Housebuilder still reviewing cladding pledge contract

Redrow has reported a slight dip in profit and turnover for the first half of the year amid “challenging” conditions but said there were signs the market is improving.

The housebuilder, in its results for the six months to 1 January 2023, reported turnover of £1.03bn, slightly down on the £1.05bn reported for the same period last year. Pre-tax profit also dropped slightly by 2.4% from £203m to £198m.

The housebuilder said the new homes market “found itself in the eye of a storm” in the second quarter of its financial year, and the usual Christmas slowdown was effectively brought forward to October as a result.


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Redrow said full year turnover would be down slightly on previous predictions

It said: “The government’s disastrous mini-budget drove significant increases in mortgage rates during an existing cost of living crisis. Inevitably, consumer confidence was badly affected.”

Redrow as a result has now revised its forecast turnover for the full year down slightly from £2.1bn to £2.05bn, which would also be 4.2% down on the £2.14bn figure for the previous year.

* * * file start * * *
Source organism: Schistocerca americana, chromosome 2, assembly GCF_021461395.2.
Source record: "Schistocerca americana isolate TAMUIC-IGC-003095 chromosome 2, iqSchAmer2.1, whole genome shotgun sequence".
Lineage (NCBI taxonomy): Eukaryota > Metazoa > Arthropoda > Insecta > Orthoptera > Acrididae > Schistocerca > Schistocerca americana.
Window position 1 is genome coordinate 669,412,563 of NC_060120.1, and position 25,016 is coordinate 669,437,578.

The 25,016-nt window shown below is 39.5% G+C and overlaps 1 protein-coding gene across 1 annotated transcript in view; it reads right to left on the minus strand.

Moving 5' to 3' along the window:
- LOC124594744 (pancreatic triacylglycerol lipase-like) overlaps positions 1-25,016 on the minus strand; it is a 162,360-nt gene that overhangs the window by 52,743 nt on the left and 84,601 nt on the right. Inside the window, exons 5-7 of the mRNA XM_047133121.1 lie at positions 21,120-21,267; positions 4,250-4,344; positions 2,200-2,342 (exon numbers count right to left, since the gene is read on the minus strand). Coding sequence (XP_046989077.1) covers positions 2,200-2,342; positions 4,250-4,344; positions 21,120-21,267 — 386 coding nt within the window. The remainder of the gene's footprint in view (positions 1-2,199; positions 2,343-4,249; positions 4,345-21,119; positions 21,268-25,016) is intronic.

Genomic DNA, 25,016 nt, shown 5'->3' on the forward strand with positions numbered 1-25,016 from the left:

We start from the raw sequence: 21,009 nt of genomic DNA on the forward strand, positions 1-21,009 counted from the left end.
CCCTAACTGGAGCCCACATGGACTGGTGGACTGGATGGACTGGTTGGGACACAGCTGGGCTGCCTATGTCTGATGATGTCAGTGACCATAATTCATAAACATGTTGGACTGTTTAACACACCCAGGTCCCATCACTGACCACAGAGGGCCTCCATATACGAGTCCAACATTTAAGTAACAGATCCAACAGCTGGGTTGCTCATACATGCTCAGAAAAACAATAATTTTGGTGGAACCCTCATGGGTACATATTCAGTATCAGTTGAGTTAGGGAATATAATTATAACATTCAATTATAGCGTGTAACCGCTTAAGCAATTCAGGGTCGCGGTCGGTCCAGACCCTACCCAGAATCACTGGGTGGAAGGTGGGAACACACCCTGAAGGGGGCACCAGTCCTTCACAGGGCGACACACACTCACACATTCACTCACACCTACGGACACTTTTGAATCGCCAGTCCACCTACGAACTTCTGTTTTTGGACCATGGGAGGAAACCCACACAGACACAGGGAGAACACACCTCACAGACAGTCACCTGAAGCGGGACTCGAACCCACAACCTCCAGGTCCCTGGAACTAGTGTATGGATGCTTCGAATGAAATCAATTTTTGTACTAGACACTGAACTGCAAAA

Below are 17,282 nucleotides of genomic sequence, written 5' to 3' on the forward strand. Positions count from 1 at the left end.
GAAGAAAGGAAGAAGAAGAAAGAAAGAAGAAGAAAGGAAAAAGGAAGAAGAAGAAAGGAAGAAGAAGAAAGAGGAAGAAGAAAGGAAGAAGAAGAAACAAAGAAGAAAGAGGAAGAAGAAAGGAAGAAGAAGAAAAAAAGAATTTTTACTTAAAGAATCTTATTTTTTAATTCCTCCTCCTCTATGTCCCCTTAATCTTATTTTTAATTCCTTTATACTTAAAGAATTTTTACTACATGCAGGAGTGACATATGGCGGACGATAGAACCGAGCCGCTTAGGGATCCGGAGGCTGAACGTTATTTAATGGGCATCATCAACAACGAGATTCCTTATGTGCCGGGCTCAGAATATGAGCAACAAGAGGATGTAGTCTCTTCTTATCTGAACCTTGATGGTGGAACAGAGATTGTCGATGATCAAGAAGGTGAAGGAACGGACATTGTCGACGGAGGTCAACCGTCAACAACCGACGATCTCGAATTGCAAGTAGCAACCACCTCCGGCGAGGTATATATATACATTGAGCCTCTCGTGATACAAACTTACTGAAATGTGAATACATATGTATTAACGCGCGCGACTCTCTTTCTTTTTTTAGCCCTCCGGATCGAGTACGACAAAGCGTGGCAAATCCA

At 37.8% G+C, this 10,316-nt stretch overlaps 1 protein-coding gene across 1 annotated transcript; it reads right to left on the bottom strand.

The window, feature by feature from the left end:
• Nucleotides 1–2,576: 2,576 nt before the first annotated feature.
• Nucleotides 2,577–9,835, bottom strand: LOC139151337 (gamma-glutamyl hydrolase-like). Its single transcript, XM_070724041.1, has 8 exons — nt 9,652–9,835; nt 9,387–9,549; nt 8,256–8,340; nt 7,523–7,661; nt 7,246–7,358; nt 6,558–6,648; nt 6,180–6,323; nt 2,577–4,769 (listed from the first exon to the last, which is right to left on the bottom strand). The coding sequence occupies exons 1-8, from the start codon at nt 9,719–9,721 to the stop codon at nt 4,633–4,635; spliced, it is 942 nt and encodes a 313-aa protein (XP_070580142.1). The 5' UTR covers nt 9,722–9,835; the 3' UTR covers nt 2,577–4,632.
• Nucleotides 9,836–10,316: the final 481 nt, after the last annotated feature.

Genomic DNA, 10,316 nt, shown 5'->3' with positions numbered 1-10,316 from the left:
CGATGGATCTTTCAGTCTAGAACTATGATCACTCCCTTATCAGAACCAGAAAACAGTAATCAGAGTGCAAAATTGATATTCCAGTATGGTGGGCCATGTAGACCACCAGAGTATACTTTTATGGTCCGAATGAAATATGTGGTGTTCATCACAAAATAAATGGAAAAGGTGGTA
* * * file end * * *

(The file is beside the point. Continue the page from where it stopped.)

But it said early indications in 2023 are “better than anticipated and the market appears to be finding a new natural level”.

It said its net private reservation rates per outlet per week in the first weeks of the calendar year was 0.51, compared to 0.38 in the first half its financial year.

It said: “As the political and economic picture has stabilised, and mortgage rates continue to reduce from their elevated levels, consumer confidence has begun to show early signs of returning.

“Unique visitors to our website were up 17% during January 2023 compared with the previous year.”

Redrow has also maintained its interim dividend of 10p to shareholders despite the dip in profit. It added it is still experiencing rises in costs and expects inflation of 7% this year but said market competition would mitigate this.

The firm said it is still reviewing the contract for the developer pledge, under which housebuilders agree to pay for fire safety repairs on its own existing buildings going back 30 years.

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Michael Gove at the end of last month threatened to use powers to stop housebuilders trading if they don’t sign the contract within six weeks. Vistry, Barratt and Persimmon have confirmed they will sign the contract.

Redrow said: “At the time of writing we are reviewing the Government’s Long Form Agreement. It aims to legally formalise the industry-wide Building Safety Pledge, which Redrow signed in April 2022.

“This new document also widens builders’ responsibilities with regard to potential remediation work, which may need to be undertaken. Although this would mean an increase to our Building Safety provision, we don’t foresee this increase as being substantial.”